A common childhood disease in the 1930s, diphtheria is a bacterial disease that can infect the throat (respiratory diphtheria) or the skin (skin or cutaneous diphtheria). While it can be caught from a child who is infected, it's very rare in the United States, thanks to the diphtheria vaccine. The Division of Infectious Diseases at Boston Children's Hospital provides comprehensive inpatient and outpatient care for children with diptheria, including consultations for unusual infections.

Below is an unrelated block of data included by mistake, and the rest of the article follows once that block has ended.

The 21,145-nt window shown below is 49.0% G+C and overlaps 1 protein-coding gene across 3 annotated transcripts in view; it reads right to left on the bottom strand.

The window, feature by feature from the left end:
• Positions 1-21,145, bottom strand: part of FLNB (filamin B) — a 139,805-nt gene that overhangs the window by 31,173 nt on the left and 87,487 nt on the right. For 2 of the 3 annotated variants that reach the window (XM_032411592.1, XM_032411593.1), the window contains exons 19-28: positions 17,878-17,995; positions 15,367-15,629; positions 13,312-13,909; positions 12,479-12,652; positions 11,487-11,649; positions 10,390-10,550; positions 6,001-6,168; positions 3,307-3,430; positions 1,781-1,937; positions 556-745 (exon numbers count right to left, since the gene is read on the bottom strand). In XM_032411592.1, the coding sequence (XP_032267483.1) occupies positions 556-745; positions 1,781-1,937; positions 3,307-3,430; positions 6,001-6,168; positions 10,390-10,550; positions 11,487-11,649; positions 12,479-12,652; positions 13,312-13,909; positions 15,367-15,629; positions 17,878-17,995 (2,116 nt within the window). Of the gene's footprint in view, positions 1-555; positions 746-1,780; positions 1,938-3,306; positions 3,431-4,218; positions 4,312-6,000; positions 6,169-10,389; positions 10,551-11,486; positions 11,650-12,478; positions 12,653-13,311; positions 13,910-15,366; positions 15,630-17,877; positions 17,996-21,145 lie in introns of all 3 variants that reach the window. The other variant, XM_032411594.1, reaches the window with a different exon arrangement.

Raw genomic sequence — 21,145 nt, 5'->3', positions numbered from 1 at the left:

- There are two kinds: respiratory diphtheria and cutaneous (skin) diphtheria.
- It can enter your body from the mouth or the nose.
- The vaccine is given to most children in the first year.
- Treatment may include antibiotics and antitoxins.
How Boston Children's Hospital approaches diphtheria, tetanus and pertussis
Children's highly recommends giving all healthy children the DTaP vaccine.